George Miller's Happy Feet is an exuberant, beautifully animated film and, by a wide margin, the best CG film ever made. The photo-realistic characters and Antarctic landscapes provide the backdrop for a story of brilliant originality. The film's plot is somewhat based in reality - but with a surreal twist. The movie is a spectacular jukebox musical in which Emperor penguins serenade each other with songs from some of the royalty of music (Queen, Prince, "The King" Elvis Presley) in order to find a mate. One penguin, Mumble, cannot sing but expresses himself through tap-dancing. For this abnormality, he is ostracized by his fellows, blamed for the misfortune of famine and eventually banished from his home. He then goes on a perilous quest to find answers that are not otherwise forthcoming.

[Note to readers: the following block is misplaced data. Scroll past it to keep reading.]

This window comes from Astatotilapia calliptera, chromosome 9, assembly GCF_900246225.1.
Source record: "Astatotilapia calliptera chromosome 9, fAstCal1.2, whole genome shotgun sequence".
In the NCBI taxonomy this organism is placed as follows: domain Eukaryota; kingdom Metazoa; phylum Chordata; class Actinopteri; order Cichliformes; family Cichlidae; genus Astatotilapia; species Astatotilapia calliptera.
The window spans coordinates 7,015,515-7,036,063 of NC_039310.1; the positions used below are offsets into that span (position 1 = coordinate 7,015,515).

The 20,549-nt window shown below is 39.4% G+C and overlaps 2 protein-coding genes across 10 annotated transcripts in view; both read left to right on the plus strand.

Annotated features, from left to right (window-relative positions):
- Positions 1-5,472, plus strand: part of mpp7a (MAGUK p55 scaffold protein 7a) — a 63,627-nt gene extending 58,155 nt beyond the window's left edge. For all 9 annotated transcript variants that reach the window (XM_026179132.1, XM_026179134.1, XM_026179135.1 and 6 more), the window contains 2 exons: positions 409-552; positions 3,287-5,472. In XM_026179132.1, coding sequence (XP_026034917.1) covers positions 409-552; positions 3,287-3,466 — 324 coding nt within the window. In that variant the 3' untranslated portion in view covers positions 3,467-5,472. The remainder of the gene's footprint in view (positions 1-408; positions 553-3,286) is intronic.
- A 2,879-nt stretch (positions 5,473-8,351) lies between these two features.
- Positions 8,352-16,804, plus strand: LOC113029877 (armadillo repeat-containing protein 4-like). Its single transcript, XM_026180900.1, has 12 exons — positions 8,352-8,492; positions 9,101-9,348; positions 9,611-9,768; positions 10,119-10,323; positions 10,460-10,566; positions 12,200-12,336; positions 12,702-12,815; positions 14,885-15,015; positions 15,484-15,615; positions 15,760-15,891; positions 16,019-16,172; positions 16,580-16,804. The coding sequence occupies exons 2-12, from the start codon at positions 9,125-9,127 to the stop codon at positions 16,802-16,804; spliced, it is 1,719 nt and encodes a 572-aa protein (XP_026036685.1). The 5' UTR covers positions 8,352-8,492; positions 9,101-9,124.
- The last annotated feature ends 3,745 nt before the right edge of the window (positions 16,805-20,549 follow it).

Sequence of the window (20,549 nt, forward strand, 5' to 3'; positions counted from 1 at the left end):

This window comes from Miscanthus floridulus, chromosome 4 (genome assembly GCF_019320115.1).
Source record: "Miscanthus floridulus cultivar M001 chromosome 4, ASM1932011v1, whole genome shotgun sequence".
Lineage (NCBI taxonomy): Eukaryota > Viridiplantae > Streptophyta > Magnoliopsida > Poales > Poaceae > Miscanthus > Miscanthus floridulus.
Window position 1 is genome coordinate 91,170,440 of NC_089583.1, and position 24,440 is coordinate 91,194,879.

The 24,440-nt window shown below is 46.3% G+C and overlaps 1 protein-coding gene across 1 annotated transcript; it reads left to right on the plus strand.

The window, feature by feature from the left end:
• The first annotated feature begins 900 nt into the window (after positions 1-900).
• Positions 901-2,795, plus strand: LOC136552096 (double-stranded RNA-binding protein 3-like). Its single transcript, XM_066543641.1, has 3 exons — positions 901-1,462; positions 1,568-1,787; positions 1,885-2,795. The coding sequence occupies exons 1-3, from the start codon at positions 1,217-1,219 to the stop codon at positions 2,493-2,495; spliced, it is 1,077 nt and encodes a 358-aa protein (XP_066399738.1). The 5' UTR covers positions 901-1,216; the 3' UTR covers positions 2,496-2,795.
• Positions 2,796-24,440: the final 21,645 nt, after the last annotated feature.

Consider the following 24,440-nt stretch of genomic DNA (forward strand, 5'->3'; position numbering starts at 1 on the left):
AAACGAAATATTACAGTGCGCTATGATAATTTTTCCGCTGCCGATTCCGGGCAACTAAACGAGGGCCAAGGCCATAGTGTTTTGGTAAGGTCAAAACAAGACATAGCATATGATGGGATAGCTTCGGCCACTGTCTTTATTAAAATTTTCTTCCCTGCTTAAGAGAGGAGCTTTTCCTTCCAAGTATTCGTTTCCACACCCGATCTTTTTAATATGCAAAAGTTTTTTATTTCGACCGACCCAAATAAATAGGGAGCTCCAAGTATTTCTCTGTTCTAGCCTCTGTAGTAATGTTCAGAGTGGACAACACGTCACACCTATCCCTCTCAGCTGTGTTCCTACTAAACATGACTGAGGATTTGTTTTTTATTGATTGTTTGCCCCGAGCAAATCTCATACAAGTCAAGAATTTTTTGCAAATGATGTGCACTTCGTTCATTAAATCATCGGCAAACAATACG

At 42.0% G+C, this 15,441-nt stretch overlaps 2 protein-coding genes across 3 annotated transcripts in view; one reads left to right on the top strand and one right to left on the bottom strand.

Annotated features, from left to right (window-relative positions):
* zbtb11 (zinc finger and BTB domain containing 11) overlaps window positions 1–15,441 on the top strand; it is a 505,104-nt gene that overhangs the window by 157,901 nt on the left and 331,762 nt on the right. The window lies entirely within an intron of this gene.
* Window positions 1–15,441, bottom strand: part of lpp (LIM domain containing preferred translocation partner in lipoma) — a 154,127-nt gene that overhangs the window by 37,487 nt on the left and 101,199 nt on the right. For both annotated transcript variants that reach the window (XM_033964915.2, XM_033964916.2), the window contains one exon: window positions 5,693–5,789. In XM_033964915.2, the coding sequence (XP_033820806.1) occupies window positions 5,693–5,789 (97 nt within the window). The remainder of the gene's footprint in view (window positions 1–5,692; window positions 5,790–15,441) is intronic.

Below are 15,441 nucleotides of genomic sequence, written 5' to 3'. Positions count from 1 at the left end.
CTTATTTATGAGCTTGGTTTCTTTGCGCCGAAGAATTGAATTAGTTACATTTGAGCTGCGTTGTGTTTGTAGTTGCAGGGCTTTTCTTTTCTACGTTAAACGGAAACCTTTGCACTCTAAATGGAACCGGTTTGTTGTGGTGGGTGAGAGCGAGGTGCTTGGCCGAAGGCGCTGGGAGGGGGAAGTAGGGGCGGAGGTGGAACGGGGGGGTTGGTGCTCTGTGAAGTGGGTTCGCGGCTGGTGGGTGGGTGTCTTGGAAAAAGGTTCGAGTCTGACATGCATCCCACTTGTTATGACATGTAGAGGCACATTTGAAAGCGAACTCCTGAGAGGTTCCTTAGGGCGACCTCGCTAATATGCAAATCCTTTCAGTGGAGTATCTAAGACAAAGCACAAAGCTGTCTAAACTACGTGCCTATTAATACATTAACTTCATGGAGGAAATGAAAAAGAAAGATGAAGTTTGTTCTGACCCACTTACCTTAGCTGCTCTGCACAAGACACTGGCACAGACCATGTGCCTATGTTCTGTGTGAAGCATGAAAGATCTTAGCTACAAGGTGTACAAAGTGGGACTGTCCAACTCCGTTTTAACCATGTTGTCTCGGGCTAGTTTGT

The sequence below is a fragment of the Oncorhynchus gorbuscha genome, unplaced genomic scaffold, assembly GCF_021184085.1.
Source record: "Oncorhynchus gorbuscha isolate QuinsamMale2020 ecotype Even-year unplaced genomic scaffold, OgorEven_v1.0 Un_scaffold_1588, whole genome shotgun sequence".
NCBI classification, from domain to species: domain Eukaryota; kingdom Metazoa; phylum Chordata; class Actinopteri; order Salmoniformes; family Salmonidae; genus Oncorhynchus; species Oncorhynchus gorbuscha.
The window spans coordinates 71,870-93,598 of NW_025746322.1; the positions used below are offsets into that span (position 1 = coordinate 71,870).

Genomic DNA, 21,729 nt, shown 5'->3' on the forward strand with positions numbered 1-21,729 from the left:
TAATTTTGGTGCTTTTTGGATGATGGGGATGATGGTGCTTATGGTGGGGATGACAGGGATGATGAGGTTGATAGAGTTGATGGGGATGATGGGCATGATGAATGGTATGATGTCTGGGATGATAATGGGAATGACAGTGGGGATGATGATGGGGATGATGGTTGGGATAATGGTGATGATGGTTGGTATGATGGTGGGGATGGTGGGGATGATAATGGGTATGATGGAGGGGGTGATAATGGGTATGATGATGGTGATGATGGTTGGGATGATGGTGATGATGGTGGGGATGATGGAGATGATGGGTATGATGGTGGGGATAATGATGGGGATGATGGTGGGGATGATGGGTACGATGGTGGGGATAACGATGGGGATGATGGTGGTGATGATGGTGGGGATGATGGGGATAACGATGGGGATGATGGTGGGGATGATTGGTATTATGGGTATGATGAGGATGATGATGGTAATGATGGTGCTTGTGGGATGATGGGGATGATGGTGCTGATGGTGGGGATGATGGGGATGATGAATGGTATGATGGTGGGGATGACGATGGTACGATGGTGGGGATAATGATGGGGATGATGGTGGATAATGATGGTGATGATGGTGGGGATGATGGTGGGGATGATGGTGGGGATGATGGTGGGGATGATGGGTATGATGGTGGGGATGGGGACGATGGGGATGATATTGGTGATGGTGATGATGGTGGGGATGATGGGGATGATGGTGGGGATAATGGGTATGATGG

In addition to the music and spectacle, the greatness of Happy Feet is found in its ideas. Miller (producer of Babe) has made another great film for children (though certainly not only for children) because he knows that the great children's stories do not merely pander to and occupy them but attempt to convey something about the nature of the world, something that is not necessarily pleasant. The themes of Happy Feet are as timeless as they are important. Tolerance and respect for those different from you, compassion, respect for the environment and for the dignity of all its inhabitants; these are not political issues but ones of the greatest moral importance and essential to the survival of the human spirit. In a world that sometimes seems to be becoming increasing intolerant, in a world that may be standing on the precipice of environmental disaster if something is not done, I find a great deal of hope in this story. These animated penguins, who show more humanity than most human actors do on celluloid, may just have what it takes to bring out the basic goodness in the people who see them, to "appeal to our better nature," if you will.